Under Arrest

California CEO Allegedly Smuggled Rifle Scopes to Syria

Rasheed Al Jijakli, arrested Tuesday after allegedly hand-carrying tactical equipment from Istanbul to Syria in violation of sanctions on Syria, faces up to 50 years in prison.

Photo Illustration by The Daily Beast

The Department of Justice arrested a California man on Tuesday for allegedly supplying rifle scopes and tactical equipment to rebel fighters in Syria.  

Rasheed Al Jijakli, the CEO of a check-cashing business who lives in Walnut, allegedly hand-carried tactical equipment through Istanbul to Syria. A federal grand jury indicted him on July 14 on three counts of conspiring to violate sanctions on Syria under the International Emergency Economic Powers Act and for smuggling export-controlled items.

Jijakli, 56, along with three co-conspirators, allegedly transported day and night vision rifle scopes, laser boresighters used to adjust sights on firearms for accuracy when firing, flashlights, radios, a bulletproof vest, and other tactical equipment to Syrian fighters. The items were illegally exported from January 2012 to March 2013, according to the Department of Justice.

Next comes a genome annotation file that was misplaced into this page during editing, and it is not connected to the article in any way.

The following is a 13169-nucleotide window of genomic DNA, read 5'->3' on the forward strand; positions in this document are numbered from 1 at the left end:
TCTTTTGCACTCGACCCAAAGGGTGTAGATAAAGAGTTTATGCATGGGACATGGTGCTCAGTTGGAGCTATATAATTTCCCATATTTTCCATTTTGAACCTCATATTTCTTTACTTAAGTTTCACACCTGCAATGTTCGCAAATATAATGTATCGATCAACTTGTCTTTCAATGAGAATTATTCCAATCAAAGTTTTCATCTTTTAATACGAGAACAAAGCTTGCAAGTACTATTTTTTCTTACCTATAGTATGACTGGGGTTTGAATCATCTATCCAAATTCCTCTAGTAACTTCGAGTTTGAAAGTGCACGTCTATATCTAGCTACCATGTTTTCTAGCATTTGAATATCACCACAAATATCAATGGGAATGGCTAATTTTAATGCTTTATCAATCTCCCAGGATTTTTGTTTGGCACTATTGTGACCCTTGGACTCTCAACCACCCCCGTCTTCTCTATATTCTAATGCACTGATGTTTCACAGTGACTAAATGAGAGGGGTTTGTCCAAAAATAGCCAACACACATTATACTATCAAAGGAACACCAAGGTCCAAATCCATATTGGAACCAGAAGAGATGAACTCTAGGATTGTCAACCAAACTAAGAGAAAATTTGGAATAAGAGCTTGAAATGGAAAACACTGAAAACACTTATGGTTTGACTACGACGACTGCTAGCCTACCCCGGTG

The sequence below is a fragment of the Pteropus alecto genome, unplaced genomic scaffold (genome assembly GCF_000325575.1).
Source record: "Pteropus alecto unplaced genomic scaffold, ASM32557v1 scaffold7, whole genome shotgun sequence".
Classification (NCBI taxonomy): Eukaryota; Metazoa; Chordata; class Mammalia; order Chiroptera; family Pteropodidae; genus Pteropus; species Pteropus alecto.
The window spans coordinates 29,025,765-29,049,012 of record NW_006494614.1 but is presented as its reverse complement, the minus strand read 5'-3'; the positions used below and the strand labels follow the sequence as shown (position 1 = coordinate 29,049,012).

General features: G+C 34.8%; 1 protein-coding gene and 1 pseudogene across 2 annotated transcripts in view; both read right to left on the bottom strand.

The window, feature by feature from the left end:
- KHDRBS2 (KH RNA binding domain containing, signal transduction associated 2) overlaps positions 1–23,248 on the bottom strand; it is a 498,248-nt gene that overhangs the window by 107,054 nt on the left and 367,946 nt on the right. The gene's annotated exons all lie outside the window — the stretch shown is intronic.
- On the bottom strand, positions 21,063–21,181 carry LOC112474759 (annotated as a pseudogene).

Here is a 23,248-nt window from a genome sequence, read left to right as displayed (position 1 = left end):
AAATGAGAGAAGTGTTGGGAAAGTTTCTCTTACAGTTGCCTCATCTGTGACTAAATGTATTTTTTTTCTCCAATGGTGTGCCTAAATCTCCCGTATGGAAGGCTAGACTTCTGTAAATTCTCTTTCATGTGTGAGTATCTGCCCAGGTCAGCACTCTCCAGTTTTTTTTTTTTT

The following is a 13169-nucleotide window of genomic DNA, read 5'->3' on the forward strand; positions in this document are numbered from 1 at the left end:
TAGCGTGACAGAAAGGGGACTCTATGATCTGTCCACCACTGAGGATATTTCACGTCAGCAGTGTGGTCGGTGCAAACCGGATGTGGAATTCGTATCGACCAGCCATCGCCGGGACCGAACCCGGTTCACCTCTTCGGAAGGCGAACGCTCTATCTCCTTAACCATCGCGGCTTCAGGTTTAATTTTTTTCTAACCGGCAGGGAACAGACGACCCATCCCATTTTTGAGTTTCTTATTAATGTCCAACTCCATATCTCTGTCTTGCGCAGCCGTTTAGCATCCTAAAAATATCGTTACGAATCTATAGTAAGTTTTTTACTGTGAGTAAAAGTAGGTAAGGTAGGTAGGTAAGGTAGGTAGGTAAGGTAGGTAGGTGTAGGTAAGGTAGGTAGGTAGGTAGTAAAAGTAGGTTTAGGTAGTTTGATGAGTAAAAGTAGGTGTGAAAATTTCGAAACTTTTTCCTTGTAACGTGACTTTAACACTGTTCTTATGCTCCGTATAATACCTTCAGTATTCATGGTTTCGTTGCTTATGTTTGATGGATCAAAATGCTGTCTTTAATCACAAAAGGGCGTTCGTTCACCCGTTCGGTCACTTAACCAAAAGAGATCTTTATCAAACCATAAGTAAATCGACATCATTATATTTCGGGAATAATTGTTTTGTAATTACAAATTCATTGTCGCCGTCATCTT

The indictment alleges that Jijakli told co-conspirators about “a technique he used to smuggle goods into Turkey without being detected by law enforcement” and on a separate occasion warned them to be careful because exporting the items is prohibited. In another instance, Jijakli allegedly told co-conspirators “that he had just returned from Syria, that he had delivered the items he brought to individuals in Syria, and that the trip into Syria was ‘not too much fun’ because he was unable to ‘join with (sic) some action.’”

The names of alleged co-conspirators, U.S. and Canadian citizens who are Syrian-born and Kuwaiti-born, are being withheld by the Department of Justice.

The items were allegedly acquired inside the United States. Five companies, including those headquartered in California, Arizona, Arkansas, and Washington, are referenced in the indictment as facilitating the sale of the goods.    

Syria is sanctioned under the IEEPA, by which the president is authorized to impose economic sanctions on foreign nations in response to an unusual or extraordinary threat to the United States. Items subject to the Export Administration Regulations to Syria are also restricted under Department of Commerce regulations.

If Jijakli is found guilty, he could face 50 years in prison. Jijakli’s case is being prosecuted by counterintelligence and Terrorism and Export Crimes Section attorneys. An FBI investigation, in coordination with other agencies, is ongoing.